“The end impact it had on students is tremendous,” said Reed.

“I think it’s life-changing. These students are now the witness to the witnesses.”

Reed brought the idea to Klein Kassenoff, the education chairperson at the Holocaust Memorial Miami Beach, the founding director of the Teacher Institute on Holocaust Studies for the University of Miami’s School of Education and education specialist for Holocaust Studies for Miami-Dade County Public Schools.

Holocaust education has been required in Florida schools since 1994, when the Florida Legislature passed the Holocaust Education Bill. Other states that require Holocaust education include California, New York, New Jersey, Oregon and Virginia.

“The Holocaust is a reminder of the dangers of unchecked anti-Semitism and how hate can infect a society. We have to condemn it and confront it,” Klein Kassenoff said. “As Holocaust survivors, we know all too well what it feels like to be targeted simply for being who we were — Jews.”

Teachers signed up and the project began.

Klein Kassenoff, who said Miami-Dade County has one of the most robust Holocaust educational programs in the state, said the videos created can be used as part of the curriculum in the future.

Michael Puro, the filmmaker, said he has seen the benefit of allowing the students to create their own films.

“As a filmmaker, I enjoyed the aspect of seeing kids explore documentaries,” Puro said. “They take their work very seriously.”

Klein Kassenoff, who was 4 or 5 when she and her parents and infant brother fled Kosice, Slovakia, in 1941, said she was hesitant at first to agree to be interviewed.

She said her story of survival is quite different as she, her parents and her infant brother survived on their own and did not wind up in a concentration camp. After fleeing to Lisbon, Portugal, they ultimately made it the United States.

She wanted to give the spotlight to other survivors in the community. But eventually she agreed to do the project.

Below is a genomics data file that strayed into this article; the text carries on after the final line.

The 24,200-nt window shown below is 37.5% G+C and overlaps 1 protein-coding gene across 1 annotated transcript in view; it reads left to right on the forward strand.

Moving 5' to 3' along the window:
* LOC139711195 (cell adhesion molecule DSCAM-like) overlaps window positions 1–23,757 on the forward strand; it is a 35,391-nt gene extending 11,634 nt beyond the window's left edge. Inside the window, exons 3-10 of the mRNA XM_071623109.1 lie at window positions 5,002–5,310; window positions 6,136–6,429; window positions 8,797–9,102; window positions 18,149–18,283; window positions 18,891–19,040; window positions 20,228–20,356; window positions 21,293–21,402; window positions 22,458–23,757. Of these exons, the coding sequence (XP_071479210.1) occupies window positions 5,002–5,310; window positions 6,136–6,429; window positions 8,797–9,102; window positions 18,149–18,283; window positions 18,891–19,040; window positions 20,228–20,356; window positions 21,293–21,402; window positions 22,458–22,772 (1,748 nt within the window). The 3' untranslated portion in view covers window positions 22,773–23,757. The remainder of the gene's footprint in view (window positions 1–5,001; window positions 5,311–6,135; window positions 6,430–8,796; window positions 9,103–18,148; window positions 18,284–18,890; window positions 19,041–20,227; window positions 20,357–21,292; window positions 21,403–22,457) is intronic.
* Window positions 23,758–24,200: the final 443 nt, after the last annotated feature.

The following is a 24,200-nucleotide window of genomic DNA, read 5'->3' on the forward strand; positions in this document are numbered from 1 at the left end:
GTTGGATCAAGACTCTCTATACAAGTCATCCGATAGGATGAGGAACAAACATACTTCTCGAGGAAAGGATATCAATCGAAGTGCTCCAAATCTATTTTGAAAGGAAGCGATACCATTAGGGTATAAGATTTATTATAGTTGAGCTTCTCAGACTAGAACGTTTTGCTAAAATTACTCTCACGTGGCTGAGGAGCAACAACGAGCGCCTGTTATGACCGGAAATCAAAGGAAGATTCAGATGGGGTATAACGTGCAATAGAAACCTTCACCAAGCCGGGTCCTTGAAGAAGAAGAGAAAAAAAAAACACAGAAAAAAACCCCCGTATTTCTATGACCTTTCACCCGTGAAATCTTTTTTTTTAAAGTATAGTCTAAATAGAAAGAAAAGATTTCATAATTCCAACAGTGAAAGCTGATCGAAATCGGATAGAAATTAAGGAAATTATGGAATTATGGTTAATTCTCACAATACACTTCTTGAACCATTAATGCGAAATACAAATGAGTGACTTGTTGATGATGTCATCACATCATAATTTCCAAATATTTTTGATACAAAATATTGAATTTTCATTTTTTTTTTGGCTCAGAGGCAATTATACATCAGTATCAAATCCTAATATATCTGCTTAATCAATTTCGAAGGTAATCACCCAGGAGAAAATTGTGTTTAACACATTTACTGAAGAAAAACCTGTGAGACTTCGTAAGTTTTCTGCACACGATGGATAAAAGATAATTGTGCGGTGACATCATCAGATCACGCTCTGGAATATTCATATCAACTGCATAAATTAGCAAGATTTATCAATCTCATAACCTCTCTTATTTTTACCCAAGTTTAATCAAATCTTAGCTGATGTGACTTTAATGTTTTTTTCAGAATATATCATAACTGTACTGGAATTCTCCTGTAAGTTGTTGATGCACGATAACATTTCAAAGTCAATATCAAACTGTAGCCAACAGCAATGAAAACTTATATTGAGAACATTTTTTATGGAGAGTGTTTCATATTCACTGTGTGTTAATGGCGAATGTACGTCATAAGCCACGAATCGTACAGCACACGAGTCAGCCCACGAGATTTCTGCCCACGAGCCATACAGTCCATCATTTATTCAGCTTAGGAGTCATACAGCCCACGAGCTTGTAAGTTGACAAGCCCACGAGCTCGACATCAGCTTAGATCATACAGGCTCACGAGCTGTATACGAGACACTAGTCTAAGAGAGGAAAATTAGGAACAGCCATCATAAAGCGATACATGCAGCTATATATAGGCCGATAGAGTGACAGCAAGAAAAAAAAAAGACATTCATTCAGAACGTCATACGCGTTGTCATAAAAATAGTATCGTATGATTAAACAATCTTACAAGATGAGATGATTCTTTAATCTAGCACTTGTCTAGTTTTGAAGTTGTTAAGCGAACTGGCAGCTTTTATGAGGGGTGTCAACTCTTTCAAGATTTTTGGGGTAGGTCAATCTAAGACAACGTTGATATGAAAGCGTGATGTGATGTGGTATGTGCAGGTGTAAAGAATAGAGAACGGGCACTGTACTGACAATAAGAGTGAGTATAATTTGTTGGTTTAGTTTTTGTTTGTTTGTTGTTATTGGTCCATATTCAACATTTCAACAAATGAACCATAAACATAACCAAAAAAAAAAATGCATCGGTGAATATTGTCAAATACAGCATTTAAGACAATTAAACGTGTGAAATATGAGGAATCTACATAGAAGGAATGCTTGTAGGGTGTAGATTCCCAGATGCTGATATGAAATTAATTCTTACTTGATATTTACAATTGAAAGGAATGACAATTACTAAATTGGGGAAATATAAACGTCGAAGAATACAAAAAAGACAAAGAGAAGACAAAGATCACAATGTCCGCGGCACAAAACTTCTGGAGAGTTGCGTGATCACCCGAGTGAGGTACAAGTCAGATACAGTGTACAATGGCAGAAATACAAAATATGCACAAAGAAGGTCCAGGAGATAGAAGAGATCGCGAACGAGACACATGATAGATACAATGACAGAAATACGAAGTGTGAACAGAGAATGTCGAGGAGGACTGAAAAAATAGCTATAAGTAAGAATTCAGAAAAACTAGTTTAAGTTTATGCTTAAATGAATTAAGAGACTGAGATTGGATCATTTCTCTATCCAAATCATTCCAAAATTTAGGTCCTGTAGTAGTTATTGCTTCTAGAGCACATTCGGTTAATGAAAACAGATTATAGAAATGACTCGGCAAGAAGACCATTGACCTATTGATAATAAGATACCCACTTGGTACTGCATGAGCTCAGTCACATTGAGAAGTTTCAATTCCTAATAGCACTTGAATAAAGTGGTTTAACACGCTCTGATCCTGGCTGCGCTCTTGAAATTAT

“I am so glad he talked me into it,” Klein Kassenoff said of Reed. “We must teach not always of the brutality of the Nazi perpetrators but more of the humanity of the victims and survivors — let’s tell their story and teach how they survived.”

One of the students who participated was Jonathan Tanen, 15.

He was in ninth grade at Miami Beach Senior High when his teacher David Reese asked for volunteers to participate. He said yes immediately.

“Actually talking to a survivor makes you feel more connected,” said Jonathan, now in 10th grade, who said he has been learning about the Holocaust for most of his life.

“This was a great opportunity.”

Reese said he’d been teaching about the Holocaust for years, but this was different because the students got so involved.

Igor Shteyrenberg, executive director of the Miami Jewish Film Festival, said he suggested a full-length film because he “immediately saw the value” of it being part of the festival lineup. The film is one of 107 that was shown from Jan. 9-23 during the 23rd annual festival.

“There is burden of responsibility we feel to give the survivors the recognition they deserve,” he said. “This film takes viewers on a journey.”

Klein Kassenoff’s take on the film: “The moral of this film project is that these survivors did survive and here they are today — energetic and articulate and eager to tell their story and to contribute to our community.”